Right now there are life-saving breast cancer drugs available which cost, on average, just 43p a day per patient, but they aren’t getting to the women who could benefit from them.

Recent research has found that bisphosphonates, drugs commonly used to manage osteoporosis, could also prevent one in ten breast cancer deaths by reducing the risk of breast cancer spreading, at an average cost of just 43p per day per patient.

A survey of breast cancer oncologists by the UK Breast Cancer Group (UKBCG) found that three in four were unable to prescribe bisphosphonates due to a lack of guidance on who should fund these drugs.

So, because of NHS red tape, nobody is taking responsibility for funding these cheap, effective drugs - and as a result, women could be dying unnecessarily.

Tell Jeremy Hunt to fix the problem

We believe there is a solution to this problem. Jeremy Hunt, the Health Secretary, could step in and ensure that it is clear nationally, who is responsible for issuing guidance to local health bodies to ensure that bisphosphonates are being offered to every patient who could benefit from them.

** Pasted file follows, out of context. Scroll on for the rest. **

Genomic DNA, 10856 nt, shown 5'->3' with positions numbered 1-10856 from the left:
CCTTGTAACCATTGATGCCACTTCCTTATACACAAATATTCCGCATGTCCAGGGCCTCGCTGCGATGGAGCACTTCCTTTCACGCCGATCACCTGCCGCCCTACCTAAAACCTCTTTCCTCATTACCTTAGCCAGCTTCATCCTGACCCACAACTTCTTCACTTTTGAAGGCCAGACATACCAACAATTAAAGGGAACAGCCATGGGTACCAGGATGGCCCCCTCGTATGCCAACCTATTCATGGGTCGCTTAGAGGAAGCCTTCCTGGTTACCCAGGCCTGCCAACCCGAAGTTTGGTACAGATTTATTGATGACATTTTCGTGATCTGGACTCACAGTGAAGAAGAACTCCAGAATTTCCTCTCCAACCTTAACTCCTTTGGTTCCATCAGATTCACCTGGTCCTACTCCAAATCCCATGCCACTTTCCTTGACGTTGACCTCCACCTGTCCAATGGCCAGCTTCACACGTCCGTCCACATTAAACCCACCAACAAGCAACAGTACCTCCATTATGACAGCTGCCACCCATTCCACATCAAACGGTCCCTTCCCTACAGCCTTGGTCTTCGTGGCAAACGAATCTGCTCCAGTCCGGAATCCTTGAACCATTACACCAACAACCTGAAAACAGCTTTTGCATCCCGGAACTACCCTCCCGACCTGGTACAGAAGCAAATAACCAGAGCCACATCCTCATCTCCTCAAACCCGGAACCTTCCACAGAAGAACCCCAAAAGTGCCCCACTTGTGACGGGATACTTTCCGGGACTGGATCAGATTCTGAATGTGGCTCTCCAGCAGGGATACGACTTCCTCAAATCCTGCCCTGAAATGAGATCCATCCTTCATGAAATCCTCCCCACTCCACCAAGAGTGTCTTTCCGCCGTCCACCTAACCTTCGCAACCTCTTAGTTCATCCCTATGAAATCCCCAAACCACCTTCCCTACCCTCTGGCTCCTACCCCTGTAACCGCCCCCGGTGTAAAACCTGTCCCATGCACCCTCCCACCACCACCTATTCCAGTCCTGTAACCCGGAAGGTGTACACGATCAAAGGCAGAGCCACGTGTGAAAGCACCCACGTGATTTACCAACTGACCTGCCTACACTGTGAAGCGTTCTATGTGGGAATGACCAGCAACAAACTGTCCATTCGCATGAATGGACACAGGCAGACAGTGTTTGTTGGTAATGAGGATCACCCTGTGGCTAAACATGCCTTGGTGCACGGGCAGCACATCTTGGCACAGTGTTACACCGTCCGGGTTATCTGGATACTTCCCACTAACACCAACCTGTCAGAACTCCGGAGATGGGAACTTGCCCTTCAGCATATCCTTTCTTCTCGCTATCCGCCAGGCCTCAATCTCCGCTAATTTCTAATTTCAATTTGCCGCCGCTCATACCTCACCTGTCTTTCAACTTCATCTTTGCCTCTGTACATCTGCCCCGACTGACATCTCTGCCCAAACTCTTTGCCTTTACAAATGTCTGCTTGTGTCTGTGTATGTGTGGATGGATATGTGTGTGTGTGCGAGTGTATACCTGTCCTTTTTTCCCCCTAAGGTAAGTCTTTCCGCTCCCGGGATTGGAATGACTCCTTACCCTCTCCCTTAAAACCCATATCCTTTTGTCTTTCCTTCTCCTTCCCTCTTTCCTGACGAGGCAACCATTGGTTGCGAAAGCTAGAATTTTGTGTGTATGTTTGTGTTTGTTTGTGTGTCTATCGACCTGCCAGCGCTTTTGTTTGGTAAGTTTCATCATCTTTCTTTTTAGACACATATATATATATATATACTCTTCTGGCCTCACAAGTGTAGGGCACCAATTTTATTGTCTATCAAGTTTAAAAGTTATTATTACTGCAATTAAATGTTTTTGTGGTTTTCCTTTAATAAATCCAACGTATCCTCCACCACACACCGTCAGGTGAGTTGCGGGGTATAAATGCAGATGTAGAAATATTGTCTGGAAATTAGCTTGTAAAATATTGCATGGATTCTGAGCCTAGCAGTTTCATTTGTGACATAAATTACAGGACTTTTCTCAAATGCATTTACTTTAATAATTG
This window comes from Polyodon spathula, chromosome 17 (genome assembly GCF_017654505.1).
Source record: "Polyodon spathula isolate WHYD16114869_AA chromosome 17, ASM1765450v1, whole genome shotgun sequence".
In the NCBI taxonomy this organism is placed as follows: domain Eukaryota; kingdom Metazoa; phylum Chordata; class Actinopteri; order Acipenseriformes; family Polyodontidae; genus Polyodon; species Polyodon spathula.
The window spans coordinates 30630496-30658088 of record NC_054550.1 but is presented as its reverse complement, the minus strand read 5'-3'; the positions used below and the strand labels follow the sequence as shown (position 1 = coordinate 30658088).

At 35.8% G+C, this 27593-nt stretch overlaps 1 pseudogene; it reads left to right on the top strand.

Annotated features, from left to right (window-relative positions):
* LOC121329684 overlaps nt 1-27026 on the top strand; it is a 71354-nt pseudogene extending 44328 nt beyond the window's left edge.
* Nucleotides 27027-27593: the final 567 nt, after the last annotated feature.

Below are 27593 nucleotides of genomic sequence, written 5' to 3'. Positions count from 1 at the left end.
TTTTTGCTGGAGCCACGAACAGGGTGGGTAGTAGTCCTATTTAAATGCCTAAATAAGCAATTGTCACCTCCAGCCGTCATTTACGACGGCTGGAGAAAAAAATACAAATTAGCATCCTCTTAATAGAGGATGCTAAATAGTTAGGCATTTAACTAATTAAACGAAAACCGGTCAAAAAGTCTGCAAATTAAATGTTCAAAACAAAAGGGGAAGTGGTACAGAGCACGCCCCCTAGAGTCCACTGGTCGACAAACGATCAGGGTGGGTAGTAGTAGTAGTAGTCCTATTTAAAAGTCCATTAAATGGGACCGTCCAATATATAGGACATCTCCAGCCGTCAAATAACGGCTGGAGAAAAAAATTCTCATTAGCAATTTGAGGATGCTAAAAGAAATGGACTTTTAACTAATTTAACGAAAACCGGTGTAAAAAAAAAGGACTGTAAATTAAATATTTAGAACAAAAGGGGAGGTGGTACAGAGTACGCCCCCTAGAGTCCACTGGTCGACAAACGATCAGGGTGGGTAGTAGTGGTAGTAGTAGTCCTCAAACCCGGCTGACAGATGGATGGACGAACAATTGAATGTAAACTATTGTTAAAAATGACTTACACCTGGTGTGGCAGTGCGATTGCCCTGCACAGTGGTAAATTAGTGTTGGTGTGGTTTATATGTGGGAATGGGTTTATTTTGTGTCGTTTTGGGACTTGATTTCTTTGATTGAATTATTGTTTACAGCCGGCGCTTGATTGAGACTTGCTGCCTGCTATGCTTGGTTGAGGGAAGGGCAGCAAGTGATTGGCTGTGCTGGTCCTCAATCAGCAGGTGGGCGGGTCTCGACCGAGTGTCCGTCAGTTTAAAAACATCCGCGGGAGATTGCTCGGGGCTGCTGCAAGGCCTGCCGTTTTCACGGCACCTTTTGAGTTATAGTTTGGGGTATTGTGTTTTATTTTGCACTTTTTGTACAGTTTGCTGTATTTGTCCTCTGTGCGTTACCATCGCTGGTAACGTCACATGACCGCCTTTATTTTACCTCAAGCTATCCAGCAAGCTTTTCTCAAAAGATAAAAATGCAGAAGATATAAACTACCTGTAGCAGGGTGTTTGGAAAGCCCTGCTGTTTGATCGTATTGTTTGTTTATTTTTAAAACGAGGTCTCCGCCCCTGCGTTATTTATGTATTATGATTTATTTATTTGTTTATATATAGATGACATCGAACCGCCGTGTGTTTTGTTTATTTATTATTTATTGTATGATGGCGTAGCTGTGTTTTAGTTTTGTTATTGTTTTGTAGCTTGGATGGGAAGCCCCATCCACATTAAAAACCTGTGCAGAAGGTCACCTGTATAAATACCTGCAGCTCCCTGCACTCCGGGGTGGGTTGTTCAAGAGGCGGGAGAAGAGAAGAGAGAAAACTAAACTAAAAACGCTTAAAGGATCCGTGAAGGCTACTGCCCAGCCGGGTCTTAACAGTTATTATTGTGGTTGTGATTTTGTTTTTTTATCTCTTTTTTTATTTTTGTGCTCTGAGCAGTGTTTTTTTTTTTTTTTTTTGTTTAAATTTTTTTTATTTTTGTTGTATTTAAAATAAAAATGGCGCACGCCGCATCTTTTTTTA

We cannot allow NHS red tape to deny thousands of women cheap, lifesaving drugs.

It’s up to Jeremy Hunt to fix this problem.

Will you help us make sure he does?

Yes, I will

"Is my life worth less than a postage stamp?"

Jill - Bisphosphonates campaign

That’s the question Jill has been asking herself.

Like many other women who could be receiving bisphosphonates to help prevent their breast cancer spreading, she’s been left wondering why her life is being put at risk when such a cheap, effective drug is available.

“I think we should be offered it, we should know about it. I’m really angry.

Somebody, somewhere needs to make a decision to say this can go forward.

It’s not an expensive drug. It’s bureaucracy and red tape stopping it being offered to us.”

Women like Jill shouldn’t be in this position. It is unacceptable that a lifesaving drug is not being given to the women who could benefit from it simply because of NHS red tape.

Take action

More information

For more information on how bisphosphonate drugs can help prevent some women’s breast cancer spreading, please visit our bisphosphonates patient information page.

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